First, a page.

Chicago Teachers Union lobbyist elected as Chicago’s 57th mayor
CHICAGO — Cook County Commissioner and Chicago Teachers Union lobbyist Brandon Johnson has been elected Chicago’s 57th mayor, according to The Associated Press.
Johnson won 51% of the vote with 99% of precincts reporting as of 9:45 p.m. April 4, according to the news wire service.
One of the issues that divided Johnson and opponent Paul Vallas was their views on the Invest in Kids Act, which allows low-income students to attend a school of their choice.
Vallas supports school choice. Both Johnson and the CTU have made it a target. They have tried killing the Invest in Kids Act and limiting charter schools in the city. The act is supported by 65% of Chicago residents, according to a poll conducted by Echelon Insights and the Illinois Policy Institute.
“I called Brandon Johnson. And told him that I absolutely expect him to be the next mayor of Chicago,” Vallas told supporters Tuesday night.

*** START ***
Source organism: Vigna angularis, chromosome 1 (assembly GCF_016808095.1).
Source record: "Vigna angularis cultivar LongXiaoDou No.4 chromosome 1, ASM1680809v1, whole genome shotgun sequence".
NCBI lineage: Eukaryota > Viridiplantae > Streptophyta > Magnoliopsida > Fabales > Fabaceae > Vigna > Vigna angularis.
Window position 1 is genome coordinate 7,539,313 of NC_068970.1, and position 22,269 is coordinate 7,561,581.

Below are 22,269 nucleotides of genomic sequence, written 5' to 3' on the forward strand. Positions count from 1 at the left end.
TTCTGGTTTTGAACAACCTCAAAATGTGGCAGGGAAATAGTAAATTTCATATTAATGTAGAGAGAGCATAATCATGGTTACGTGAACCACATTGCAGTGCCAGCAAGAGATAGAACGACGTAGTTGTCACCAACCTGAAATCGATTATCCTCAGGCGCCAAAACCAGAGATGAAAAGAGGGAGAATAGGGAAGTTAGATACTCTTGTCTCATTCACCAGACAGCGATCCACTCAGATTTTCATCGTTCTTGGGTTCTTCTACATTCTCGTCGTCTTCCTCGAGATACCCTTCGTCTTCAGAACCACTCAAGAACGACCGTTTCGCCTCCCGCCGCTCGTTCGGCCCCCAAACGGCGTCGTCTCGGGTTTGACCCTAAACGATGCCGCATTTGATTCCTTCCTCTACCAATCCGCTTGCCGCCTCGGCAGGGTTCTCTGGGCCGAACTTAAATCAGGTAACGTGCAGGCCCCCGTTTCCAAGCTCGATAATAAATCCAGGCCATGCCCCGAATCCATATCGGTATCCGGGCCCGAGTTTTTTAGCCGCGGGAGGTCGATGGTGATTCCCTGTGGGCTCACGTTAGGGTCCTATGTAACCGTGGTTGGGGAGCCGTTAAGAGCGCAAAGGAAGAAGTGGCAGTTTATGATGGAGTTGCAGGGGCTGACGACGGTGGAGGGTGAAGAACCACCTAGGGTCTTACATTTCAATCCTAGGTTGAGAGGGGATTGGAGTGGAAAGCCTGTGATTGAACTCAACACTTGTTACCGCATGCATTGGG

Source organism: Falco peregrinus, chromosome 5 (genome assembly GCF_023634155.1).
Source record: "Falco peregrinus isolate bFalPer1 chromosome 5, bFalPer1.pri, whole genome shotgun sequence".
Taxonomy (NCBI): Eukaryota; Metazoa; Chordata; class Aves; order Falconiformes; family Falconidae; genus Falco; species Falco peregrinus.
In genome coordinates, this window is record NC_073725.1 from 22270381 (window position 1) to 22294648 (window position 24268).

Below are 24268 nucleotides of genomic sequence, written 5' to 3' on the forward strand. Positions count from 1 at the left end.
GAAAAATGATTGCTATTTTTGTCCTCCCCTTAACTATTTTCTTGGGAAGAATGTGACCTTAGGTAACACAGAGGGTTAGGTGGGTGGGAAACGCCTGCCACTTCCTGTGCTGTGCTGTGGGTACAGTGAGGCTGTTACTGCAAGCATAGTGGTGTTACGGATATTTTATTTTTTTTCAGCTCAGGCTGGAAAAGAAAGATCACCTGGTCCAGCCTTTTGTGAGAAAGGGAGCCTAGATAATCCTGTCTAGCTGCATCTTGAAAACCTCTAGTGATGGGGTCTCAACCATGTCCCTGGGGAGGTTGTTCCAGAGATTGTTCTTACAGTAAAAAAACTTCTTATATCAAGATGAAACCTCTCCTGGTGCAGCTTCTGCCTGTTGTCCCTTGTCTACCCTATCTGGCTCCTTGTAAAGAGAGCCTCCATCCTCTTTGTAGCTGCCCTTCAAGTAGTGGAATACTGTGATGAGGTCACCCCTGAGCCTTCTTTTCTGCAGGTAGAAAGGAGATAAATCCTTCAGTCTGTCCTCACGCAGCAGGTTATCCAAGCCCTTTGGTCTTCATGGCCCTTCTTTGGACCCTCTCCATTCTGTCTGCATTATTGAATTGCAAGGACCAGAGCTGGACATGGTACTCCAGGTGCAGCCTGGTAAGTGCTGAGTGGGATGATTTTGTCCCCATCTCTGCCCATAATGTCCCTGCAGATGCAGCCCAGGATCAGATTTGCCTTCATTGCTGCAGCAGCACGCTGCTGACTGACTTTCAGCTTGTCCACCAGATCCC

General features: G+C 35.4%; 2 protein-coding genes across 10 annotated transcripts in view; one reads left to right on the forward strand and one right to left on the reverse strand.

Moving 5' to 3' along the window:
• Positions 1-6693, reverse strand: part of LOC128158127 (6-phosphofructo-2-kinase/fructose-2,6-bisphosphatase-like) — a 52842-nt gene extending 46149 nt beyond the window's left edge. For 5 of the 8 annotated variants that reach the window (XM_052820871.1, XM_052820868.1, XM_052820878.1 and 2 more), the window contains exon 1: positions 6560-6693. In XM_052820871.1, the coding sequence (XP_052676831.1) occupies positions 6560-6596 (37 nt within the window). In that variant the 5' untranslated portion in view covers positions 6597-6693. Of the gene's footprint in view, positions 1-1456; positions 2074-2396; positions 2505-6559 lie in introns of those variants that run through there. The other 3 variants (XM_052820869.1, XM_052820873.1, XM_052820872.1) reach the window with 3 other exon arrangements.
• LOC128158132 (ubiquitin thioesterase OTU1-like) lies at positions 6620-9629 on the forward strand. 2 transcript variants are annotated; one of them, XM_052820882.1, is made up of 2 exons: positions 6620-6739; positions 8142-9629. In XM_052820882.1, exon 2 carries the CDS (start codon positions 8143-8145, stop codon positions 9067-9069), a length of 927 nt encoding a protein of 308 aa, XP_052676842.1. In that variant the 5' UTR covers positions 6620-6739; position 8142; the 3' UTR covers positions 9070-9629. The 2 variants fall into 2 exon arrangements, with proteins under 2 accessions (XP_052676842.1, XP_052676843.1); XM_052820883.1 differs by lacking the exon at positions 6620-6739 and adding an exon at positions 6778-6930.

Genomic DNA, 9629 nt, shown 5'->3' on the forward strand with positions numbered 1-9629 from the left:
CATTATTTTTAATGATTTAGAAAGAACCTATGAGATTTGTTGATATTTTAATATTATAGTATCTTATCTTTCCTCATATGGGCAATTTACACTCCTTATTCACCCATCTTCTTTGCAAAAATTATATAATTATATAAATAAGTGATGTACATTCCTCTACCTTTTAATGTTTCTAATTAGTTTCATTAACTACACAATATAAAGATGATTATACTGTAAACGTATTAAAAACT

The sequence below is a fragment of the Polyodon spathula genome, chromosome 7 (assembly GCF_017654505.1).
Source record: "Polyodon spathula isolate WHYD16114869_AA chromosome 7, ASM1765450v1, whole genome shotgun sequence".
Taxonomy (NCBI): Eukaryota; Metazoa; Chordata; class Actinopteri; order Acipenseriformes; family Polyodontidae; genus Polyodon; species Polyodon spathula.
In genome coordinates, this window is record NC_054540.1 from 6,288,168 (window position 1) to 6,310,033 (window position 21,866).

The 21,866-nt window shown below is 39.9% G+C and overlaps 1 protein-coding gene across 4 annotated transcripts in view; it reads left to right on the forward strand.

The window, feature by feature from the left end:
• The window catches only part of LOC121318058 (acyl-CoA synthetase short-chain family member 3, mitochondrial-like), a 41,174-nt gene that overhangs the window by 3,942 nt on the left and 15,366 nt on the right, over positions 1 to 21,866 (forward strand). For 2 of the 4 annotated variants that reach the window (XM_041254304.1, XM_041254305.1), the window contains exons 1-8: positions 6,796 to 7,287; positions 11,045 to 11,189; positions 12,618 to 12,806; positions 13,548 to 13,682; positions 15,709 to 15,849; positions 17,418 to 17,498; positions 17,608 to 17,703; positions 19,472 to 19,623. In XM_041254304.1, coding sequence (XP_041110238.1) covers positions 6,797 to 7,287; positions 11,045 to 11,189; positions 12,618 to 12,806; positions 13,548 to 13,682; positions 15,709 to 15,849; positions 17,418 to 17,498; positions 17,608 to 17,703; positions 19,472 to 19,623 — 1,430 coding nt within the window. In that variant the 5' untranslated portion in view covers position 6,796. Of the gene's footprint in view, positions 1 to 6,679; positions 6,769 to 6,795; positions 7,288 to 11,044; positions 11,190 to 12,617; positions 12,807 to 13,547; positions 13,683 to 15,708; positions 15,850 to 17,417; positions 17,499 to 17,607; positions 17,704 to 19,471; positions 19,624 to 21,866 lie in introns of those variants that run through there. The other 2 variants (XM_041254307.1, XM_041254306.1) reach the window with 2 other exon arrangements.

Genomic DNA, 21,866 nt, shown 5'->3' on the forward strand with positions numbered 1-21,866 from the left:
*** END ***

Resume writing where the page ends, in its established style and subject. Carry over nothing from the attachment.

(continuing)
Johnson has been legislative coordinator for the Chicago Teachers Union, a role that does not offer taxpayers much solace with the new union contract coming up, an elected school board being phased in with the mayor’s guidance and the end of a moratorium on school closings about to expire.
Teachers unions donated about $5.6 million to Johnson, which drew the ire of some CTU members. They are suing CTU for violating its rules and taking their dues to bolster Johnson’s campaign.
Johnson promised to raise an additional $800 million for the city through tax hikes.
Johnson’s backers also included Attorney General Kwame Raoul, Vermont U.S. Sen. Bernie Sanders, Cook County Board President Toni Preckwinkle and several members of the Illinois General Assembly.
Vallas had the backing of several establishment Democrats such as U.S. Sen. Dick Durbin, former Gov. Pat Quinn, former U.S. Rep. Bobby Rush and former Secretary of State Jesse White.
Gov. JB Pritzker declined to endorse either candidate in the race.
“The governor and the mayor of the city of Chicago have to be able to work together,” Pritzker said shortly after the February primary.
Capitol News Illinois also contributed to this story.
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